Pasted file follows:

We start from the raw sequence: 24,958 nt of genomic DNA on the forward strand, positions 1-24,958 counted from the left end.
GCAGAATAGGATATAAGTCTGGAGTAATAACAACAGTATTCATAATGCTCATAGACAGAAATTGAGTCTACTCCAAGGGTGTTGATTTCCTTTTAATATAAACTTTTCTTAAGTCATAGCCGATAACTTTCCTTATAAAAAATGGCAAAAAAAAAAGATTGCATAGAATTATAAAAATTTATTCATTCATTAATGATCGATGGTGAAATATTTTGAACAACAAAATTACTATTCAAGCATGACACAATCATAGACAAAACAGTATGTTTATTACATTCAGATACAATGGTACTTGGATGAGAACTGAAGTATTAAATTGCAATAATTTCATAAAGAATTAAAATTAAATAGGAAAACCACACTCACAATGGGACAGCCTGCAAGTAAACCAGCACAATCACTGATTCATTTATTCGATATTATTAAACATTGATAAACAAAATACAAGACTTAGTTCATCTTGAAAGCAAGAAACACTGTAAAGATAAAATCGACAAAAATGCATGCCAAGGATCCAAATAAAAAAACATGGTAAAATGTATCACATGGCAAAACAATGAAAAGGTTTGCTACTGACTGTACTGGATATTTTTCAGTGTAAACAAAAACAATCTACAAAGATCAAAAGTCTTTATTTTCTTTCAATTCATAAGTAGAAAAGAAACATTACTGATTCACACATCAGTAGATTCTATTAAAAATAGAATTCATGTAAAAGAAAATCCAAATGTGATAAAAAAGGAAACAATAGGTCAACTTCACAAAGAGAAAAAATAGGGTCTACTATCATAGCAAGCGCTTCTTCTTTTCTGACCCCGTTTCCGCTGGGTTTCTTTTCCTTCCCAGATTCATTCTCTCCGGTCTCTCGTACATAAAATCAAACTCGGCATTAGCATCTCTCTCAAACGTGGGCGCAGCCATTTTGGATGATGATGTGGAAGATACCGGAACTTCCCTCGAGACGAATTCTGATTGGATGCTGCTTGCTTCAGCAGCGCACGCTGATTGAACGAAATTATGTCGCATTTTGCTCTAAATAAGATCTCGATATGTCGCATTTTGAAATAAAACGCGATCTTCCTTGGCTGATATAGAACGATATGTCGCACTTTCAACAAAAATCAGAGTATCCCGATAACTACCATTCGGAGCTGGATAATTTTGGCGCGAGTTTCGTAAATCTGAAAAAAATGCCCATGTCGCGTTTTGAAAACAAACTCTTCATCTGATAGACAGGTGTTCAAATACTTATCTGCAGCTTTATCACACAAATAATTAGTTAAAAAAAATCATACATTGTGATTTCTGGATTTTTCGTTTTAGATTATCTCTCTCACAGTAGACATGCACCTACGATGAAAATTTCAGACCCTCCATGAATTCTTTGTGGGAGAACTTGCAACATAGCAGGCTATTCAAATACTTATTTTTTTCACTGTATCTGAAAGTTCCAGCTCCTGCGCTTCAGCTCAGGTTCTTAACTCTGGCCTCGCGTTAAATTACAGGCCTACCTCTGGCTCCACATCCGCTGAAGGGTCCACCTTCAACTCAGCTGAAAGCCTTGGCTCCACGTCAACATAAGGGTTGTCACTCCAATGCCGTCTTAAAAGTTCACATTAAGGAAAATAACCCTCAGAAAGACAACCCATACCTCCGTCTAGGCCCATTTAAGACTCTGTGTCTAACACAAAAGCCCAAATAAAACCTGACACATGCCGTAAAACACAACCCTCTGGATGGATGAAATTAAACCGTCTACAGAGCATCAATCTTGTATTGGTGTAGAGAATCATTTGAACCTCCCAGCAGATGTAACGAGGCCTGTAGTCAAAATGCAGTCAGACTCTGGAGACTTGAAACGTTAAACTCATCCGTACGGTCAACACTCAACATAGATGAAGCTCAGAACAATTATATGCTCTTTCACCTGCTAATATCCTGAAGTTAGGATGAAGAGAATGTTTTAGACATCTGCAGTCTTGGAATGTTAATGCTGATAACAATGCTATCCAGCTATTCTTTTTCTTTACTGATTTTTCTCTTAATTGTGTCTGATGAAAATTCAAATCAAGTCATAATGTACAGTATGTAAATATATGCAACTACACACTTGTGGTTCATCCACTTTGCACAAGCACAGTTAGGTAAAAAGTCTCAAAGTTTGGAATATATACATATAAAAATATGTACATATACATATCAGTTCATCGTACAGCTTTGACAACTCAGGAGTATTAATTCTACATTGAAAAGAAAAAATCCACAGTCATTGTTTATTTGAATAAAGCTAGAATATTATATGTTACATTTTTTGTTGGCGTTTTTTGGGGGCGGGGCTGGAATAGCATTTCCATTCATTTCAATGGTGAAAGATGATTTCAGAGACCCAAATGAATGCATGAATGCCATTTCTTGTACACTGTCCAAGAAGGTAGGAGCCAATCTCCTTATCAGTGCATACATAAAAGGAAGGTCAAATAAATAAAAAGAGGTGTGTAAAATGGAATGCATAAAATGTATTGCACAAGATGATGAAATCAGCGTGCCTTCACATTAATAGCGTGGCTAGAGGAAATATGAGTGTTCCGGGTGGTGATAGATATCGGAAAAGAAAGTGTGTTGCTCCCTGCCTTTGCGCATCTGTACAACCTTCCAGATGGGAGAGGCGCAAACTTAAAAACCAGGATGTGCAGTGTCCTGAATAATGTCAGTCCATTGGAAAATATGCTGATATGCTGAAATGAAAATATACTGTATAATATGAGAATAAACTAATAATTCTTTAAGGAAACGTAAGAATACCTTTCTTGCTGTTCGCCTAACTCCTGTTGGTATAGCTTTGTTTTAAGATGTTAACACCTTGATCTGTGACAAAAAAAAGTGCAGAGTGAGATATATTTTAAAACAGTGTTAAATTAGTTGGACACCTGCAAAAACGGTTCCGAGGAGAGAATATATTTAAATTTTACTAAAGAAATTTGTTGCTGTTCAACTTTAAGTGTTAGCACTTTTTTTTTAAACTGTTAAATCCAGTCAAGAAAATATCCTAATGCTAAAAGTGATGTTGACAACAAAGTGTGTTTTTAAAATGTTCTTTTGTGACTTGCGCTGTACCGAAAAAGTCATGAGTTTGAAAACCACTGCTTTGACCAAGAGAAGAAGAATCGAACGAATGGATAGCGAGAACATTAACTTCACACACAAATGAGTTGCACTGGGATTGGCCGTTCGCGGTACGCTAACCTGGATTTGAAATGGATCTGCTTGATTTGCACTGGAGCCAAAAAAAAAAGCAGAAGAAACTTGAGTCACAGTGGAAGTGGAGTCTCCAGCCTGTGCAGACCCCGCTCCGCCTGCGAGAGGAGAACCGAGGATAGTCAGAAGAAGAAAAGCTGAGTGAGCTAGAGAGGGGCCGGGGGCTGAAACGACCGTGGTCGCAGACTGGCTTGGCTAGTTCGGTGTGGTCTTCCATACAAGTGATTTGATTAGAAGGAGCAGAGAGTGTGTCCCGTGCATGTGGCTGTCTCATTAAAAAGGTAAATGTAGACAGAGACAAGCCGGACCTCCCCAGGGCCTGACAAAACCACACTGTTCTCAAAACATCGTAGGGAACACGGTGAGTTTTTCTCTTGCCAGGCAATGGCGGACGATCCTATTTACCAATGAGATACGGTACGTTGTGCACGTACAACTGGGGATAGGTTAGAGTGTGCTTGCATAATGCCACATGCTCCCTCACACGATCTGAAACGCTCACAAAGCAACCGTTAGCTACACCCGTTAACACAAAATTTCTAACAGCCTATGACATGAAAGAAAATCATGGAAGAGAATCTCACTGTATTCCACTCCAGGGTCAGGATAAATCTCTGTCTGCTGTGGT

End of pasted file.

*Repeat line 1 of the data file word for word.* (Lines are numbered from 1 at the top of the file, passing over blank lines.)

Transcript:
We start from the raw sequence: 24,958 nt of genomic DNA on the forward strand, positions 1-24,958 counted from the left end.